Both sides declared themselves content with their positions at the end of an intriguing fourth day at Lord’s, which ended with New Zealand 165 runs ahead with eight second-innings wickets in hand but with both Devon Conway, scorer of a first-innings double century, and their captain, Kane Williamson, falling in the final session to the English debutant Ollie Robinson.
The day started in the worst manner possible for England, Kyle Jamieson taking the wicket of Joe Root with the very first ball. They endured a torrid opening hour, crumbling from 111-2 overnight to 140-6 and at one stage losing three wickets for no runs in a little over three overs. But Rory Burns dragged the team to a respectable first-innings total of 275 before becoming the last man to fall, for 132.
“It was not the ideal start,” said Burns, who survived a straightforward stumping chance on 77 when BJ Watling fumbled, and was dropped in the slips on 88. “I think they bowled really well today, they dried it up quite a lot of the time, so it was a bit of a grind. To get to where we got to in the end made it quite a good day.”
The century marked a new peak in what has been a topsy-turvy year for Burns, which started with him missing the tour of Sri Lanka for the birth of his first child, Cora, followed by his being dropped for the final two Tests in India before playing his way back into the team with a good run of form for Surrey.
“My wife and Cora were here today, and it’s pretty special to get a hundred in front of them – not that Cora will remember it,” Burns said. “Getting dropped is not a nice thing but doing well on the next opportunity you’re given is. I got some good balls in India but you try to stay level. Today, you nick one, get dropped and you end up getting a hundred. It’s the flipside of the game, a double-edged sword at times.”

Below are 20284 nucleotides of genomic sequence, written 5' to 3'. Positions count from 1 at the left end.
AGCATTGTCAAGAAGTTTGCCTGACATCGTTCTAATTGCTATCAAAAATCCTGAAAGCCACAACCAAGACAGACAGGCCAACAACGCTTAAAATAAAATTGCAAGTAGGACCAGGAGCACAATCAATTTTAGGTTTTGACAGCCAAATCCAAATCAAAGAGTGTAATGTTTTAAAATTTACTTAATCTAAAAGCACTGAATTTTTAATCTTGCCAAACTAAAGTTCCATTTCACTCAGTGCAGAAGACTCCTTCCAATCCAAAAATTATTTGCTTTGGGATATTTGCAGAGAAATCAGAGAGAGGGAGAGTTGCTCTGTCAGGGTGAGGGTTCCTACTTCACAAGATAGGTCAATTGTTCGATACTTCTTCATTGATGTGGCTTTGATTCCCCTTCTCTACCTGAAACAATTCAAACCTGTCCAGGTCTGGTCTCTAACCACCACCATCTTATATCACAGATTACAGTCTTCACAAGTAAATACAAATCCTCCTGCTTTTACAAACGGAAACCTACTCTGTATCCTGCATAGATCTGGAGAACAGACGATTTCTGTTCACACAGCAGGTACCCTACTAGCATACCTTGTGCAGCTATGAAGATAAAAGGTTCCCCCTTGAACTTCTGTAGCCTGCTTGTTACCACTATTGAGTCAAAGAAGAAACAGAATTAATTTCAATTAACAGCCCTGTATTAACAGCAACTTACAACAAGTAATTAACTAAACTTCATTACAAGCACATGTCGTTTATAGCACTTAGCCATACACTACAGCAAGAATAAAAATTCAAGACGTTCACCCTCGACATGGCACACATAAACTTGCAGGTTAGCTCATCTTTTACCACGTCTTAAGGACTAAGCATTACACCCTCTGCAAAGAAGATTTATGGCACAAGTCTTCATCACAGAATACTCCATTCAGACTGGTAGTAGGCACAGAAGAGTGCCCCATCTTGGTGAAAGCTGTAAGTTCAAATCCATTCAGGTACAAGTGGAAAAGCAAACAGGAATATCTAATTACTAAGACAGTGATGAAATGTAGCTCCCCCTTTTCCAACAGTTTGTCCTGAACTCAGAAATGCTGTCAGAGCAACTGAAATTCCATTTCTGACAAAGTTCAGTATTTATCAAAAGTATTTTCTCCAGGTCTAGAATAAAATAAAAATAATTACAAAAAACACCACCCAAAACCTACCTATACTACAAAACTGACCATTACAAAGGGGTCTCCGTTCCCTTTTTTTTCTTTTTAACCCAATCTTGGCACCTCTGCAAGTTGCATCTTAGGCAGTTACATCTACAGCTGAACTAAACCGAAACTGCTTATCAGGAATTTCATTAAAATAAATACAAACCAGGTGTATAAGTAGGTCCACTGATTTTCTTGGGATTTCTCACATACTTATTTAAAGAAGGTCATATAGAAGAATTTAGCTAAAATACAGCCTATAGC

After the early rush of wickets New Zealand were held at bay as Burns built decent partnerships with Robinson, adding 63 for the seventh wicket, and with Jimmy Anderson, adding 52 for the last. The tourists ended the day in a dominant position but with time running out the timing of any possible declaration will be crucial and an excellent spell of bowling from England late in the day, with Robinson again outstanding, kept their run rate frustratingly low.
“We couldn’t have asked for a better start, but we knew there was going to be a counterpunch from England at some stage – they’re too good a side to just roll over,” said Tim Southee, who bowled exceptionally to take six wickets in an innings at Lord’s for the second time in his career. Since the start of 2018, Southee, 32, has taken exactly 100 wickets in 20 Tests at a phenomenal average of 21.7.
“Their lower-order put a bit of a blunt to our attack towards the end,” he added. “But if we’d turned up at the start of the day and been told we were going to walk off in the position we’re in now we’d have been pretty happy.”